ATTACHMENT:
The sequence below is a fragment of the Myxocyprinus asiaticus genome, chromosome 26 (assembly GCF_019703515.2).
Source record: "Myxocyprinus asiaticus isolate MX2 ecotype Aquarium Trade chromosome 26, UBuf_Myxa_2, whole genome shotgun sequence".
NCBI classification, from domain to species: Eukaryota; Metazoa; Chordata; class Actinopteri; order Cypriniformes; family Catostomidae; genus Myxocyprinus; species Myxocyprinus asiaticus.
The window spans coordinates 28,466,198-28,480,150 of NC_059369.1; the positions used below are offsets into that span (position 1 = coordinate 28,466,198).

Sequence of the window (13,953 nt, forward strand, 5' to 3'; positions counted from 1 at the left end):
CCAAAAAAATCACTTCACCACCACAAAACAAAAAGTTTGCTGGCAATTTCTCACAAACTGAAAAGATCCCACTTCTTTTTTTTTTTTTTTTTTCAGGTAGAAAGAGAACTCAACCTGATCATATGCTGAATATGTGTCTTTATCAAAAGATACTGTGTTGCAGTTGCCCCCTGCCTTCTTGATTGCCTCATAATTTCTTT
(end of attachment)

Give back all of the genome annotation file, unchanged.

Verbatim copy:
The sequence below is a fragment of the Myxocyprinus asiaticus genome, chromosome 26 (assembly GCF_019703515.2).
Source record: "Myxocyprinus asiaticus isolate MX2 ecotype Aquarium Trade chromosome 26, UBuf_Myxa_2, whole genome shotgun sequence".
NCBI classification, from domain to species: Eukaryota; Metazoa; Chordata; class Actinopteri; order Cypriniformes; family Catostomidae; genus Myxocyprinus; species Myxocyprinus asiaticus.
The window spans coordinates 28,466,198-28,480,150 of NC_059369.1; the positions used below are offsets into that span (position 1 = coordinate 28,466,198).

Sequence of the window (13,953 nt, forward strand, 5' to 3'; positions counted from 1 at the left end):
CCAAAAAAATCACTTCACCACCACAAAACAAAAAGTTTGCTGGCAATTTCTCACAAACTGAAAAGATCCCACTTCTTTTTTTTTTTTTTTTTTCAGGTAGAAAGAGAACTCAACCTGATCATATGCTGAATATGTGTCTTTATCAAAAGATACTGTGTTGCAGTTGCCCCCTGCCTTCTTGATTGCCTCATAATTTCTTT